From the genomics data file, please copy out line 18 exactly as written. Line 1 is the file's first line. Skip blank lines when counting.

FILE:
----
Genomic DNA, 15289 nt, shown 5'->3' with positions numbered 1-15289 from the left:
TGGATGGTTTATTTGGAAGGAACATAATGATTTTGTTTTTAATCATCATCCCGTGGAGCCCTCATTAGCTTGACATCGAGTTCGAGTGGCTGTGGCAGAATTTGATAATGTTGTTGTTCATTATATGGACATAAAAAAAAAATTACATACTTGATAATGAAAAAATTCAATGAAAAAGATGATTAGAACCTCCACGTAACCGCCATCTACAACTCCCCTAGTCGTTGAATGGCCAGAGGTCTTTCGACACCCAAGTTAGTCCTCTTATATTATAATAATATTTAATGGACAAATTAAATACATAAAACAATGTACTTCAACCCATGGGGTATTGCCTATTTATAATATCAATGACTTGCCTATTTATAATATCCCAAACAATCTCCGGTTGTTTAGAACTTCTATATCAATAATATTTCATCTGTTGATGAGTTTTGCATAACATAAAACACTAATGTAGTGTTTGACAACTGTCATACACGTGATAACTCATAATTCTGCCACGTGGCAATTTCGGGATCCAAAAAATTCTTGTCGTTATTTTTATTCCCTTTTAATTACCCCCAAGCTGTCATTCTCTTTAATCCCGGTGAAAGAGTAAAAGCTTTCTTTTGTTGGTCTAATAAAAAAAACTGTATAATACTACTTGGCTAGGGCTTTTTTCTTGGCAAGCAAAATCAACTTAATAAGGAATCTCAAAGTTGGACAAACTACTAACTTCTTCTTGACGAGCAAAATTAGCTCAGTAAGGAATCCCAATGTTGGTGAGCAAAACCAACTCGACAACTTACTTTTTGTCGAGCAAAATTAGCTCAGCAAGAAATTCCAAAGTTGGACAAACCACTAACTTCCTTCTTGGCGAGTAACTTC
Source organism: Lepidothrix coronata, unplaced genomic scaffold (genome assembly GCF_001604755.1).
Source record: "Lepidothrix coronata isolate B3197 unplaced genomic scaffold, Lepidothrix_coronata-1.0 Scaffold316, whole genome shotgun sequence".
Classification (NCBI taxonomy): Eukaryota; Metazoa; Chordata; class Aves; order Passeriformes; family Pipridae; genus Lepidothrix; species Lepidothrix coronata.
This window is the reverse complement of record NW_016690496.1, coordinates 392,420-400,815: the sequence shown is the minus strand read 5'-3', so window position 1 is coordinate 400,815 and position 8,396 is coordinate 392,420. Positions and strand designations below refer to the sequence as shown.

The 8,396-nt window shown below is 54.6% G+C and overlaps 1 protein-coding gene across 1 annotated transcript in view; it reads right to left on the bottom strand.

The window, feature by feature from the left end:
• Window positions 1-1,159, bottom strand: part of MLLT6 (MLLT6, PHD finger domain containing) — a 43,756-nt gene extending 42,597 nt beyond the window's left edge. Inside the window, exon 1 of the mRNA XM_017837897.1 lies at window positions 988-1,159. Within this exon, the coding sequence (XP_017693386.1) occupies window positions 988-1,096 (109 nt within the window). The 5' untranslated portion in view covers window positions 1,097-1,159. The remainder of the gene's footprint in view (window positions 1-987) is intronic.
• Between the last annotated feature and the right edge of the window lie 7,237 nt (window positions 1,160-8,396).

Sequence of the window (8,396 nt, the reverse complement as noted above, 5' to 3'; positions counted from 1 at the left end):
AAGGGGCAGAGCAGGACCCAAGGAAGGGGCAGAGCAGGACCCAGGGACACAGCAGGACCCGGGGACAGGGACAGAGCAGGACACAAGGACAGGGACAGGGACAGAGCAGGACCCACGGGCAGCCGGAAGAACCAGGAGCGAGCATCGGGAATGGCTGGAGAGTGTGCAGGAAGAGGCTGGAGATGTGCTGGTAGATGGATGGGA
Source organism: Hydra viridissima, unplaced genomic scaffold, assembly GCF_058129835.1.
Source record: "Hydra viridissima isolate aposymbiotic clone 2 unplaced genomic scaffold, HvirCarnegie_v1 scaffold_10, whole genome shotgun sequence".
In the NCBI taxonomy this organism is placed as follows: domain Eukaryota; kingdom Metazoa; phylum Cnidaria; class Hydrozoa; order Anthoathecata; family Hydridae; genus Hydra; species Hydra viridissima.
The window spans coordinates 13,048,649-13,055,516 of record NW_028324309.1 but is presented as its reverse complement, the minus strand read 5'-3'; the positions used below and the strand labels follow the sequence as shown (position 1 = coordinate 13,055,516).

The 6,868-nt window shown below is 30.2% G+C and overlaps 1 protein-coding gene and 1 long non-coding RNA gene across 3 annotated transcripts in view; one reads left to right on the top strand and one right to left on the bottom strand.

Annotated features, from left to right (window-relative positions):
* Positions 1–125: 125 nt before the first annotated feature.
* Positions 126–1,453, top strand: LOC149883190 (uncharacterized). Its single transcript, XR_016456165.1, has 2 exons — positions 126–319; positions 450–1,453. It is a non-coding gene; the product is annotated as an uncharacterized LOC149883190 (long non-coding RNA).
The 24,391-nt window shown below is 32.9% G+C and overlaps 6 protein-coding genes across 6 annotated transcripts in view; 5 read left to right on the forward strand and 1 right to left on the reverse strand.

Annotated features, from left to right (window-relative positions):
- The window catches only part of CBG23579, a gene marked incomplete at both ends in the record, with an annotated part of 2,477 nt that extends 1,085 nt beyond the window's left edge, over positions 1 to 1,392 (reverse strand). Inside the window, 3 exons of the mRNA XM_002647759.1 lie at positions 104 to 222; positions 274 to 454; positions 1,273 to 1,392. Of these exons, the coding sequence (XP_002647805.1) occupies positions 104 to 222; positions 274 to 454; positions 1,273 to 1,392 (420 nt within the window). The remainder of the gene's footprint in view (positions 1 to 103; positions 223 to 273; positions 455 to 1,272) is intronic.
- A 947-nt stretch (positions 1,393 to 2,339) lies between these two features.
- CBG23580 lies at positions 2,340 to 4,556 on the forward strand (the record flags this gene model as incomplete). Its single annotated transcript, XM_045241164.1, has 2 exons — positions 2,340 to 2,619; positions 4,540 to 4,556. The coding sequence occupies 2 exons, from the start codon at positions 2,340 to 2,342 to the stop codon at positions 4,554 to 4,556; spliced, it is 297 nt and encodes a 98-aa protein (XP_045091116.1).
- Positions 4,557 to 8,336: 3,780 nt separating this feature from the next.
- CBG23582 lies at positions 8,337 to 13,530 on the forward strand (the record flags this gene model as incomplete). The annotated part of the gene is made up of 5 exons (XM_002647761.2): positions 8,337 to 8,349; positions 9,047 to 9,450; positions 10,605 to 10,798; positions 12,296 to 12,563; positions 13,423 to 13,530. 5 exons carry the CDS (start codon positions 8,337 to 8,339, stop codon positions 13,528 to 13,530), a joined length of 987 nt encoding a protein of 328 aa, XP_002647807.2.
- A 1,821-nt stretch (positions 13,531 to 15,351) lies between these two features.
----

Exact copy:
Annotated features, from left to right (window-relative positions):